This is a list of recordings made by the Alexandrov Ensemble (under various titles) since 1928.
Alexandru Averescu (3 April 1859 – 2 October 1938) was a Romanian marshal and populist politician.
Alexandru Bassarab, or Basarab (August 7, 1907 – July 8, 1941), was a Romanian painter, engraver, and fascist politician.
Alexandru Iacob (born Jakab Sándor; 1913–1997) was a Hungarian-born Romanian and Hungarian communist politician and economist, who served as Deputy to Vasile Luca within the Romanian Ministry of Finance, and eventually became a victim of repression in Communist Romania.
Alexandru Nicolschi (born Boris Grünberg, his chosen surname was often rendered as Nikolski or Nicolski; Александр Серге́евич Никольский, Alexandr Sergeyevich Nikolsky; June 2, 1915 – April 16, 1992) was a Romanian communist activist, Soviet agent and officer, and Securitate chief under the Communist regime.
Alexandru Robot (born Alter Rotmann,Călinescu, p.902, in Realitatea Evreiască, Nr. 245 (1045), January–February 2006, p.13 also known as Al. Robot; Moldovan Cyrillic: Александру Робот; January 15, 1916 – ca. 1941) was a Romanian, Moldovan and Soviet poet, also known as a novelist and journalist.
Alexandru Toma (occasionally known as A. Toma, born Solomon Moscovici; February 11, 1875 – August 15, 1954) was a Romanian poet, journalist and translator, known for his communist views and his role in introducing Socialist Realism and Stalinism to Romanian literature.
Alexei Nazarovich Arapov (14 March 1906 – 14 September 1943) was a Soviet officer, chief of staff of the 3rd Guards Airborne Division, and a Hero of the Soviet Union.
Oleksiy Prokopovych Berest (Ukrainian: Олексій Прокопович Берест. Russified: Алексей Прокопьевич Берест; March 9, 1921 – November 4, 1970) was a Soviet political officer and one of the three Red Army soldiers who hoisted the Victory Banner.
Oleksi Semenovich Burdeinei (Ukrainian: Олексій Семенович Бурдейний, Russified, Алексей Семёнович Бурдейный; 18 October 1908 in Zhytomir, Russian Empire – 21 April 1987 in Moscow, Soviet Union) was a Soviet general.
Alexei Ivanovich Avtonomov (Алексе́й Ива́нович Автоно́мов) (1890–1919) was a Russian Red military commander during the Russian Civil War.
Alexei Nikolayevich Kosygin (p; – 18 December 1980) was a Soviet-Russian statesman during the Cold War.
Alexei Ilich Likhachyov (Алексей Ильич Лихачёв; 1894, Serpukhov, Moscow Governorate — 5 January 1948, Cheboksary) was a Soviet medic and statesman.
Alexei Andreyevich Polivanov (Алексей Андреевич Поливанов) (March 16, 1855 – September 25, 1920) was a Russian military figure, infantry general (1915).
Alexei Ivanovich Radzievsky, transliterated in several different ways, including Aleksei, Aleksey, Alexey, and Radzievskii, Radzievskiy (born 31 July old style, or 13 August new style, 1911, died 1978), was a professional soldier of the Soviet Union who fought in the Second World War, commanding the 2nd Guards Tank Army during the Lublin–Brest Offensive and afterwards.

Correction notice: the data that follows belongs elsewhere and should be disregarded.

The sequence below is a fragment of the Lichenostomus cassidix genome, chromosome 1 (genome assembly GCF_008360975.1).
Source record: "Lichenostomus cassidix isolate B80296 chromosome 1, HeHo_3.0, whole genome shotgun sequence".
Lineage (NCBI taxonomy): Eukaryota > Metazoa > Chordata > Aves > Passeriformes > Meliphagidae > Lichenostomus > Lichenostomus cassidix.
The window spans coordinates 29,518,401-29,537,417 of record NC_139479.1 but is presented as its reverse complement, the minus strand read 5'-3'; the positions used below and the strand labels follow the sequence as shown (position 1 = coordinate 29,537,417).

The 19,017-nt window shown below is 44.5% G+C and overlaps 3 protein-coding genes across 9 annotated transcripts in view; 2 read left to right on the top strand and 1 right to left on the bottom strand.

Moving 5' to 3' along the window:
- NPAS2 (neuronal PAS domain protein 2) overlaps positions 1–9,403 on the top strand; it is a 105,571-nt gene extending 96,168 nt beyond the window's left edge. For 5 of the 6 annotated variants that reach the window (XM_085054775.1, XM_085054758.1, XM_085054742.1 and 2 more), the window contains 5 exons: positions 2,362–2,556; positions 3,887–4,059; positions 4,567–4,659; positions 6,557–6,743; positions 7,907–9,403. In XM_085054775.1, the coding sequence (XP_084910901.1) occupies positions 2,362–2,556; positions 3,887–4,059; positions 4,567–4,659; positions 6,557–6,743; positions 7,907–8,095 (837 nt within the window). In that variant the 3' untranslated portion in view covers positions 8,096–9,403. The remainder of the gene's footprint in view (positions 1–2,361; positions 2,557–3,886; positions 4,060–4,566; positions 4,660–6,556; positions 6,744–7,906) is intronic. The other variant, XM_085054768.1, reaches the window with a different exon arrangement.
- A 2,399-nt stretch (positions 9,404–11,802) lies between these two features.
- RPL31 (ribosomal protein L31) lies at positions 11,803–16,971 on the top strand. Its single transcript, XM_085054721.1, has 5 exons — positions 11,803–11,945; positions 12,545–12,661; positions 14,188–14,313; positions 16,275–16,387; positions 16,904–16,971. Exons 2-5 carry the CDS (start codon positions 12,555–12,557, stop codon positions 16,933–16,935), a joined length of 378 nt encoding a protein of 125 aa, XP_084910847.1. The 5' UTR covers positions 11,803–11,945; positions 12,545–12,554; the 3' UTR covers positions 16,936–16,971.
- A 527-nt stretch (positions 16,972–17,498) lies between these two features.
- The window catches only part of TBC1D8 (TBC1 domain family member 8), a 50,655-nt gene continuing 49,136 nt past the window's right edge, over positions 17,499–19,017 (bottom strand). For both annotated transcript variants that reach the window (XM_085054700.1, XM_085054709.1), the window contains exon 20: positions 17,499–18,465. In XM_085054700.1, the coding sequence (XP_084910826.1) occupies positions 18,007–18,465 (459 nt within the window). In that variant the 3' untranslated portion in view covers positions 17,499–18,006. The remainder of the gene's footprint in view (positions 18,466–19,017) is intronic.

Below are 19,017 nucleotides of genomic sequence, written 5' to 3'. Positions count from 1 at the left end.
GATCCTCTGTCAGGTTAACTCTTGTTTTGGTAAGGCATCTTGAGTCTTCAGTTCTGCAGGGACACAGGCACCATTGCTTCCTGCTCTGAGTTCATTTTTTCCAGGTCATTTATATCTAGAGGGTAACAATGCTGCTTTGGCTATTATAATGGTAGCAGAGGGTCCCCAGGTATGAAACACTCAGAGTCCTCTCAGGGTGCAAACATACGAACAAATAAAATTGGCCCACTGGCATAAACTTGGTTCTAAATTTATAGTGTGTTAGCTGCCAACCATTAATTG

Alexei Ivanovich Rykov (25 February 188115 March 1938) was a Russian Bolshevik revolutionary and a Soviet politician most prominent as Premier of Russia and the Soviet Union from 1924 to 1929 and 1924 to 1930 respectively.
Alexei Ivanovich Vinogradov (Алексе́й Ива́нович Виногра́дов; 12 February 1899 – 11 January 1940) was a Soviet kombrig and the commander of the 44th Rifle Division.
Alexei Alexeevich Yepishev, also spelled Epishev (Russian: Алексей Алексеевич Епишев; - September 15, 1985) was a Soviet political officer, politician and diplomat.
Alexey Vasilievich Kurkin (16 March 1948) was a Soviet Army colonel general.
Alexey Vladimirovich Nemkov (Алексей Владимирович Немков) was a Red Army Captain during World War II and a Hero of the Soviet Union.
Alexey Nikolayevich Krutikov (20 July 1895 - 23 April 1949) was a Soviet military leader.
Alexey Ivanovich Polosin (Russian: Алексей Иванович Полосин; 1924-15 October 1943) was a Red Army sergeant, who was posthumously a Hero of the Soviet Union.
Alexey Grigoryevich Rodin (Russian: Алексей Григорьевич Родин; 17 February 1902 – 27 May 1955) was a Soviet Army colonel general and Hero of the Soviet Union.
Alexey Dmitrievich Tereshkov (17 March 189318 March 1960) was a Belarusian Soviet Army Lieutenant general and a Hero of the Soviet Union.
Alexis Rannit (born Alexey Konstantinovich Dolgoshev - Алексей Константинович Долгошев; Estonian: Aleksis Rannit; 14 October 1914– 5 January 1985) was an Estonian poet, critic and literature researcher.
Alfeld is a town in Lower Saxony, Germany.
Alfred George Fripp (13 June 1914 –3 January 2013), known as "Alfie" or "Bill", was a British Royal Air Force squadron leader who was a flight sergeant during the Second World War.
Alfred Biłyk (born 25 September 1889 in Lwów, now Ukraine, died 19 September 1939 in Munkacs, Ukraine, then in Hungary) was a Polish lawyer, military officer, and politician, last Voivode of the Lwów Voivodeship.
Alfred Meyer Henningsen (26 April 1918 – 12 September 2012) was a Norwegian military officer and politician for the Labour Party.